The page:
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Mode 2 FAQ
What is Mode 2?
Mode 2 is the name of the specification recently approved by the DASH7 Alliance that will be submitted to ISO in order to begin the process of updating the ISO 18000-7 standard for active RFID. Mode 2 adds new PHY and MAC layers as well as new encoding and modulation schemes that enable a range of capabilities required for DASH7 to compete in the wireless sensor networking/internet of things arena.
Why was Mode 2 created?
Mode 2 was created to equip non-DoD DASH7 developers with basic capabilities like RTLS, IPv6, faster bitrates, better security support, longer battery life, and...
Is Mode 2 “backwards compatible” with Mode 1?
Mode 2 devices can be configured to “speak” both Mode 1 and Mode 2, however existing Mode 1 devices cannot be configured to speak Mode 2. Strictly speaking, Mode 2 devices are not “automatically” backwards compatible with Mode 1 devices unless the Mode 2 device manufacturer programs a Mode 2 device in that way.
Could you tell me what the status of the Mode 2 specification is at this point -- it's not an official ISO standard yet, correct?
Not yet a standard. The alliance voted (overwhelmingly) to approve the Mode 2 specification this month and to submit it to ISO as a new work item for comment and ratification. We will begin to see comments in the coming months.
When do you expect it to become an ISO standard?
The alliance today has nearly 60 participants from 23 countries, nearly all of whom are participating in their national standards body that votes in ISO, so we expect the ISO process to move more swiftly than if, say, a single company or country were submitting a new work item to ISO on its own since the alliance votes as a bloc within ISO. So the “heavy lifting” of commenting on the Mode 2 specification, we think, is to a large degree complete. Many (but not all) of the same organizations who would otherwise vote independently in ISO are members of the DASH7 Alliance so the specification we submitted is pre-vetted by ISO members, unlike most work items submitted to ISO. Our goal with the DASH7 Alliance is to make the ISO process work better – not to replace it – and Mode 2 is a good example of this.
Would DASH7 Alliance members be releasing hardware based on Mode 2 ahead of ISO ratifying the standard?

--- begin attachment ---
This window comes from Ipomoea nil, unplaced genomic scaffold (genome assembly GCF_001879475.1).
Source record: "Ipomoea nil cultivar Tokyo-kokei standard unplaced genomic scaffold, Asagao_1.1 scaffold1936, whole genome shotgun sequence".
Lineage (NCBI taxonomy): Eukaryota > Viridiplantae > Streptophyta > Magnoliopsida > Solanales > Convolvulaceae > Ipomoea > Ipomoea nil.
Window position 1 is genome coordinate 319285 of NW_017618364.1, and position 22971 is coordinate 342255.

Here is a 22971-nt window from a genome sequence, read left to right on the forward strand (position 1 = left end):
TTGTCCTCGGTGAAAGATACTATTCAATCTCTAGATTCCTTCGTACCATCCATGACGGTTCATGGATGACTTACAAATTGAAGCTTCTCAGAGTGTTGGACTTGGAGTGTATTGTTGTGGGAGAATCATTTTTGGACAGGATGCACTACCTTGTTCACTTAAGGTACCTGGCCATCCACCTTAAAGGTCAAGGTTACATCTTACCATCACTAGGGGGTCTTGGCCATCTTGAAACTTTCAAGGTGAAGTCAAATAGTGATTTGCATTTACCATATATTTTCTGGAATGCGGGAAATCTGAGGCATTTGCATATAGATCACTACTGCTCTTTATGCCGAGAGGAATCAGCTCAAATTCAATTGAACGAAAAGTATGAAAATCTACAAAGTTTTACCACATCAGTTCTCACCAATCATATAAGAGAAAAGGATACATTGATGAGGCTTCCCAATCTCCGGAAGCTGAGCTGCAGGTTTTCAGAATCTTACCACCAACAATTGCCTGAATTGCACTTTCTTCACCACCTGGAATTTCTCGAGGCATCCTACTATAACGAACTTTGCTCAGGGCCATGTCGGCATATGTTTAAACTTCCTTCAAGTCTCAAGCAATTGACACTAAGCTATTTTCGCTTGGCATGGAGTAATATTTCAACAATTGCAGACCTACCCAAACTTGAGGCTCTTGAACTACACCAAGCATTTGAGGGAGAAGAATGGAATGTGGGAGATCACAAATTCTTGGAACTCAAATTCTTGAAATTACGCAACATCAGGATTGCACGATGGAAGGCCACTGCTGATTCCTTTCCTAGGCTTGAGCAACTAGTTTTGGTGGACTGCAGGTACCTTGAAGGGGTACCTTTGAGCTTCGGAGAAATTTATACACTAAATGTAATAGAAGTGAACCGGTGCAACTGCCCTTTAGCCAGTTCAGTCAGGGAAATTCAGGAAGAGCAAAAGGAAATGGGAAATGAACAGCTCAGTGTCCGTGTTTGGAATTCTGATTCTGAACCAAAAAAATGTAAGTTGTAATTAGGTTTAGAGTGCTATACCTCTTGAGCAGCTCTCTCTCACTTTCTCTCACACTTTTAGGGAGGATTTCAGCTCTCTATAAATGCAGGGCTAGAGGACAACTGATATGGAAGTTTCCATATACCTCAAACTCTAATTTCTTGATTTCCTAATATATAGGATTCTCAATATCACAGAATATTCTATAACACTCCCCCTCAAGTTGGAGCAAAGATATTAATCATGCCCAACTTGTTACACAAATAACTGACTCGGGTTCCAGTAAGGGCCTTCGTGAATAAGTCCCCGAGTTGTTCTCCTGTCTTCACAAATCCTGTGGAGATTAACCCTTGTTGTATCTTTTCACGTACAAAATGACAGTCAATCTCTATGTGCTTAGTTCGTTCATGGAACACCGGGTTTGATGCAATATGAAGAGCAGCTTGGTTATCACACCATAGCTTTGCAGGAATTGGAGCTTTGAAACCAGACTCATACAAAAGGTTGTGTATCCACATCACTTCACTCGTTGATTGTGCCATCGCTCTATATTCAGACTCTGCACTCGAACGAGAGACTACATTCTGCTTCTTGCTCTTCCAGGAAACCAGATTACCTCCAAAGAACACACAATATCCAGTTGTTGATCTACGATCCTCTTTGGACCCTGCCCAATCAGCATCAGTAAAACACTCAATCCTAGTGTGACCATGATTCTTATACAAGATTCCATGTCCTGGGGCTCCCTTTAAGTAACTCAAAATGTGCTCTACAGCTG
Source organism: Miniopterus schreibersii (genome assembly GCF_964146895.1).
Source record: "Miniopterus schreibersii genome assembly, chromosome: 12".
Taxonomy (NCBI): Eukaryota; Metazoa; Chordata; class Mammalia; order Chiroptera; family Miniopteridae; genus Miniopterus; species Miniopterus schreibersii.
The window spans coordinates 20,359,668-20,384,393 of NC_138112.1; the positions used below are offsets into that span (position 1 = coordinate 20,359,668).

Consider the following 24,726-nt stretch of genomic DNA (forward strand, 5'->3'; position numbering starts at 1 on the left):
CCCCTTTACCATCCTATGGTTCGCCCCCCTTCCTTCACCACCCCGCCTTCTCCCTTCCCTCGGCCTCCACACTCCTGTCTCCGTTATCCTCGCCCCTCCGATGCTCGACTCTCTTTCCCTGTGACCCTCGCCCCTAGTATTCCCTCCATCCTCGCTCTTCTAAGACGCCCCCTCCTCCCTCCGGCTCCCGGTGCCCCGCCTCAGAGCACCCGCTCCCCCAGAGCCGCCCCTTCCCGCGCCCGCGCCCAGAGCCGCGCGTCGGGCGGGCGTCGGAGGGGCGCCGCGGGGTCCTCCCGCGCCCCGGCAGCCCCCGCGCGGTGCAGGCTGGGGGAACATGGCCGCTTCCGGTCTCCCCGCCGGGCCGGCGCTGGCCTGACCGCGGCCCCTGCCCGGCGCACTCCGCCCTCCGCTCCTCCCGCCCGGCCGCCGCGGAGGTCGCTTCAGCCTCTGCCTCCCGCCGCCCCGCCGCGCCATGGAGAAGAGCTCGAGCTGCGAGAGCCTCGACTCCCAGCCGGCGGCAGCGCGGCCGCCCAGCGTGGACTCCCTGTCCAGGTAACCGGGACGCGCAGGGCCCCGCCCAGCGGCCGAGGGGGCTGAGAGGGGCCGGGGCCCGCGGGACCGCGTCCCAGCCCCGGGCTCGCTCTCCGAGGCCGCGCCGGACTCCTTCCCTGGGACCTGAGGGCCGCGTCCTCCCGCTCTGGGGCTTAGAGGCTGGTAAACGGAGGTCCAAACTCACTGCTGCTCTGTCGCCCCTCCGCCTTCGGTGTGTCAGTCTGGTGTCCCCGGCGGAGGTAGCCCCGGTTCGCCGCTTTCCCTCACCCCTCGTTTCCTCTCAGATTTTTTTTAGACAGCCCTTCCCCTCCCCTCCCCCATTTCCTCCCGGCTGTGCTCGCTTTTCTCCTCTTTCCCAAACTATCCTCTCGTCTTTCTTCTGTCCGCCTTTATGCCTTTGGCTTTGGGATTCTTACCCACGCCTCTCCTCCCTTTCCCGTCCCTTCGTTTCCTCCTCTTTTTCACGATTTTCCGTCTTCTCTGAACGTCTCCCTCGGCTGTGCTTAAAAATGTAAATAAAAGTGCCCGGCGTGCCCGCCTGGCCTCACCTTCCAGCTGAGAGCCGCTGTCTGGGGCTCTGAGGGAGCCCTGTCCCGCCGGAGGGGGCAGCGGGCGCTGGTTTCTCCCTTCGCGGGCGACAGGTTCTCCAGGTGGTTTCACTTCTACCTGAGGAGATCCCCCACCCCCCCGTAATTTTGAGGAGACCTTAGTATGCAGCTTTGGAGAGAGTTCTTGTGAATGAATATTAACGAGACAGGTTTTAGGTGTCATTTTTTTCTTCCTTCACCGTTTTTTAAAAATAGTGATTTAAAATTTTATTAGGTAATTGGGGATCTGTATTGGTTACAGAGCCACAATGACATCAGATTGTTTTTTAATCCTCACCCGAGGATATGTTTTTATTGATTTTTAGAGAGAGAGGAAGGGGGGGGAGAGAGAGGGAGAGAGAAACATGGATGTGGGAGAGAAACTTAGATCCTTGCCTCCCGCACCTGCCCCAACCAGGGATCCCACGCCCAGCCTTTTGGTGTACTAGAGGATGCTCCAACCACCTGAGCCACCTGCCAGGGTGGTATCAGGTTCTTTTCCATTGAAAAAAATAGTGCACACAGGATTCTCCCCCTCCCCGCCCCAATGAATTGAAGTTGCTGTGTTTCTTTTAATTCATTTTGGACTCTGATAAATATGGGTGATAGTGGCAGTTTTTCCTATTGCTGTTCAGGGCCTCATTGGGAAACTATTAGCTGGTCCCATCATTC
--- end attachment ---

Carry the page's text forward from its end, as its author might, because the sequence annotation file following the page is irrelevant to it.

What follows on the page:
Definitely. Development is well underway at several companies, with more coming onboard now that the spec is available.
What will be the significance of Mode 2 to end users? What are major new applications and function that Mode 2 will enable for them?
This is a profound change, really. First, Mode 2 has been designed to be extremely developer-friendly. Mode 2 is event-driven, so for example a sensor event can trigger a tag-initiated communication, something that was not provided for in Mode 1. Another important advance is the use of multiple channels, rather than the single channel in Mode 1. This enables RTLS, operating at 433 MHz, which is very exciting since so many RTLS systems today operate at 2.4GHz or use some proprietary approach. I envision most or all DASH7 tags eventually supporting RTLS as a default feature, since the vast majority of tags sold in the next 10 years will be required to interact with open loop networks where there is a high probability of RTLS being required. Another important benefit of Mode 2 (related to how RTLS is implemented) is tag-to-tag communications, something that we could not do with Mode 1 but is required for building automation and smart energy apps. Tag-to-tag communications is also extremely important for a new wave of enterprise visibility that associates a person (think DASH7-enabled access control) with an asset (think manufacturing equipment or a hospital refrigerator) or even another person. The visibility infrastructure for integrating all of these until now has been heterogeneous, but with DASH7 Mode 2, we can provide a single, unified view of the enterprise at low cost of deployment and maintenance.
In-building tracking and monitoring apps, including smart energy apps, are some of the biggest beneficiaries of Mode 2, many of whom are insisting on IPv6 and better crypto support, which Mode 2 delivers. For developers seeking a higher bitrate, we’ve upped the max throughput of Mode 2 to 250kbps, though we still view DASH7 as best for short, bursty, asynchronous messaging, not streaming South Park episodes. Mode 2 is even more battery friendly than Mode 1, so DASH7 remains the single lowest power wireless sensor networking standard in the world today.